Digital video technology means that, just as the printing press gave the common man the ability to publish Common Sense, today’s common man can now produce a movie or television program without the cost or cooperation of today’s Media Kings. Digital video is about to forever change how we communicate. It will change the way business thinks.

It will change forever the way the President of the United States gets elected.


Because of digital video technology, creating broadcast quality programming can now be done at a fraction of the historical cost. While only a couple of years ago you needed a Hollywood studio or broadcast network to create your show, today it can be done with significantly fewer and far less costly resources. Today’s Uncle Tom’s Cabin would not merely describe the plight of the enslaved, it would show it in living color.

Of course not just anyone can create entertaining, informative, let alone persuasive quality programming. To do so requires talent, insight, experience and some degree of resources. But as compared with anything the world has seen before, it is about to be an entirely new communications ballgame. The area that stands the most to gain from the digital video revolution is that of American business. Communicating via thirty-second television commercials has become costly, as it has decreased in effectiveness.

No one in this day and age believes that the woman shown on television truly “gets her whites whiter with Tide”. It may be true that for marketers of packaged goods sold on supermarket shelves, television remains at least marginally effective as a communications medium. But, for many companies, those that market products and services with features and benefits too complex to be adequately conveyed in thirty seconds, the availability of digital video holds the key to market leadership.

The fundamental shift in understanding that these companies must adopt is that they are no longer advertisers, they are publishers. And the following equation, is how publishing information becomes the key to growth.

Entertainment + Intelligently Designed Information = Persuasive Communication

What if a company could create a movie or documentary that while entertaining, was designed to allow the viewer to “self-discover” and adopt an intended point of view? Remember the Jacqueline Kennedy example referenced earlier? What if Channel could have created the same effect intentionally as opposed to it happening outside of their control? A “documercial,” if you will.

Consider that successful companies, regardless of their industry, have compelling stories to tell. In all businesses there is no shortage of drama, action or comedy, the elements of creating quality programming. Who better to communicate the value of a company’s product or service than the company’s actual loyal user-advocates? What’s more effective than the recommendation of someone you trust and identify with, when making a purchase decision?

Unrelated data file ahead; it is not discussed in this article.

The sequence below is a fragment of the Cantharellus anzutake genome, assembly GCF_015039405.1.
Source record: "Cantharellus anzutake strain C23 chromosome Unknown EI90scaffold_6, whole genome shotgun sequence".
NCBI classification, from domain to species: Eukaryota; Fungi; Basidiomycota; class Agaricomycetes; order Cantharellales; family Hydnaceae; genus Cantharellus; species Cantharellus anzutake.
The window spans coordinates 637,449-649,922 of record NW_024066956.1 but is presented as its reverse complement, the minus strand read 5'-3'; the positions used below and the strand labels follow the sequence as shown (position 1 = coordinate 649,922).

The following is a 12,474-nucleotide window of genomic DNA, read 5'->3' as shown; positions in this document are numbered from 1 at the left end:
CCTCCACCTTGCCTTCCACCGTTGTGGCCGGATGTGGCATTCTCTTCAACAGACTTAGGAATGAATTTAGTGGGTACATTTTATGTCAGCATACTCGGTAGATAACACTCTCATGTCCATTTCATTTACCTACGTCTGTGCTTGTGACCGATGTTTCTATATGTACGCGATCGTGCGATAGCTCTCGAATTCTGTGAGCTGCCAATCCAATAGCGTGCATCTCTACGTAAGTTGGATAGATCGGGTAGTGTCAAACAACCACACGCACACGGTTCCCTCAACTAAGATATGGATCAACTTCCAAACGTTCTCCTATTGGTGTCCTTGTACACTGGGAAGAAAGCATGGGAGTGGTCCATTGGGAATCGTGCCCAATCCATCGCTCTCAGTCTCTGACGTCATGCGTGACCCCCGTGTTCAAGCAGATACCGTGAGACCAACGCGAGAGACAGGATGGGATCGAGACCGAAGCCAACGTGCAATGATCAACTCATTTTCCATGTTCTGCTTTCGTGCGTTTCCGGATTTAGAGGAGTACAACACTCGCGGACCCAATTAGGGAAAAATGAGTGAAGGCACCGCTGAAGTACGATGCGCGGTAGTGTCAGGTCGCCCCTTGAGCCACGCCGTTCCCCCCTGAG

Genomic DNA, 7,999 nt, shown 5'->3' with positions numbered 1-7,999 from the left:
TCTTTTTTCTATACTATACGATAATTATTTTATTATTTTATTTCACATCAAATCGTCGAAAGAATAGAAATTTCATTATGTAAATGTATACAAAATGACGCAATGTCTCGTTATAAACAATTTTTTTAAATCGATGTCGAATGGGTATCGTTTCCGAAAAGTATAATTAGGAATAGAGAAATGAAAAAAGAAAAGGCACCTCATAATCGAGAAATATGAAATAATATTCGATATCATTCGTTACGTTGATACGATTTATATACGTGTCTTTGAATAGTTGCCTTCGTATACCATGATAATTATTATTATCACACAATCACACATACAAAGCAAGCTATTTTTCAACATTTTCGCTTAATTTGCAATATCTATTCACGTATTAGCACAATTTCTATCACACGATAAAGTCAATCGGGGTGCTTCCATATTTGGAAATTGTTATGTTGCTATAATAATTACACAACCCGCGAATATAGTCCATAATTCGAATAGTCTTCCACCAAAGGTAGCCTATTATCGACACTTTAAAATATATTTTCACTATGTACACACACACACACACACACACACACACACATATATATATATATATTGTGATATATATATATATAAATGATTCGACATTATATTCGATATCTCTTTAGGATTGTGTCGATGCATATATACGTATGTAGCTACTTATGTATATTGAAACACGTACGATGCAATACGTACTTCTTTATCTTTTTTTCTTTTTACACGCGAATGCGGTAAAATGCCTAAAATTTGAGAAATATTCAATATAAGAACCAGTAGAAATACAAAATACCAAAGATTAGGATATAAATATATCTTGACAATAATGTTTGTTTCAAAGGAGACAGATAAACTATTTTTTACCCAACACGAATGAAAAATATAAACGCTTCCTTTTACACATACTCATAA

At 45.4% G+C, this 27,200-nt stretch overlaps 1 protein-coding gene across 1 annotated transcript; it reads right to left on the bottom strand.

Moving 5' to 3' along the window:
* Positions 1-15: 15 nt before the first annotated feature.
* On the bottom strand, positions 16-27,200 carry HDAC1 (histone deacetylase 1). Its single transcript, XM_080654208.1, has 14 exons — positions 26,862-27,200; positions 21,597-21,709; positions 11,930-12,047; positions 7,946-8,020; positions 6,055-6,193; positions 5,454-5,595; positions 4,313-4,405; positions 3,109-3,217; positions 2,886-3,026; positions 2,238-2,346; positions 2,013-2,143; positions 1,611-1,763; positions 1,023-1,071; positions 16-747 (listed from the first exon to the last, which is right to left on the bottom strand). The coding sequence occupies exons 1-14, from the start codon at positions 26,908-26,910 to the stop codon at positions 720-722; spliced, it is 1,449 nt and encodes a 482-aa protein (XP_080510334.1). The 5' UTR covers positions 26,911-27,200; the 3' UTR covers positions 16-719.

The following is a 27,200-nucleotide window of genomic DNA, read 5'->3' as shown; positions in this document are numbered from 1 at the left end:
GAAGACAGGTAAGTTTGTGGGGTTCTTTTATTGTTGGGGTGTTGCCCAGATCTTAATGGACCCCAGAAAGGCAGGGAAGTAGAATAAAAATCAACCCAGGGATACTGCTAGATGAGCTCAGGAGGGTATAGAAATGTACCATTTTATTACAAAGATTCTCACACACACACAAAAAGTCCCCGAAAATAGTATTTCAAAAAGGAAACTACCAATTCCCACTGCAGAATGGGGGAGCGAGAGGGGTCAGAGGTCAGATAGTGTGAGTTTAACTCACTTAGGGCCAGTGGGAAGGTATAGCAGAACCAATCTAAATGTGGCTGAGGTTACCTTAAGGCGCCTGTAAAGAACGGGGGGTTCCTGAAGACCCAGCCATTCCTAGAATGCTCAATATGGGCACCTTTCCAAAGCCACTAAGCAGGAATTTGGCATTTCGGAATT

In the past, film production has always been very expensive. Film needs to be processed, just as the pictures you take with your 35-millimeter camera need to be processed and developed. The cost of film processing is hundreds of dollars per second and that doesn’t include editing or any other step in the process. Even older video formats like Sony Betacam, although they don’t require processing, have always come with exorbitant price tags for equipment. Because of the high costs involved, it has always been very difficult to justify using a company’s actual customers, executives or workers in the production process. These people are not professional actors. They are not trained to deliver scripted lines and you may need to film them for hours to get but a few seconds of usable footage.

These real people can’t deliver scripted lines, but what they do deliver is unadulterated truth. As long as they are ‘playing themselves’, they are the best actors in the world. With digital video there is no film processing cost and the cameras, systems and equipment used in editing and effects generation are far less costly than ever before. As a result, it can now be cost-effective to feature real people telling real stories of product or service satisfaction.

In the last few years we’ve begun to see the power of real people in the genre termed “reality T.V.”. Shows like “Survivor” demonstrate our attraction to reality and truth over other forms of entertainment. Companies must begin to view their own products and service offerings as having the potential to entertain and inform and that loyal customers are by far their most persuasive salespeople.


The other important technological innovations that have taken center stage in this communications revolution are Digital Versatile Disks, or DVDs, and the video sharing networks, such as YouTube among many others. Thus far most people only know the DVD as a storage medium for movies rented at Blockbuster Video; much like CDs were to cassette tapes, DVDs are to the VHS format. That usage, however is only the tip of the proverbial iceberg.

The operative word in DVD begins with the ‘V’ for “Versatile”. DVDs can store hours of broadcast quality programming, link to the Internet when viewed in a computer’s DVD-ROM drive and hold files that can be printed by the user on their personal printer. All at a duplication cost of less than 50¢ each! And video sharing sites can make such programming available to millions, quite incredibly, for free.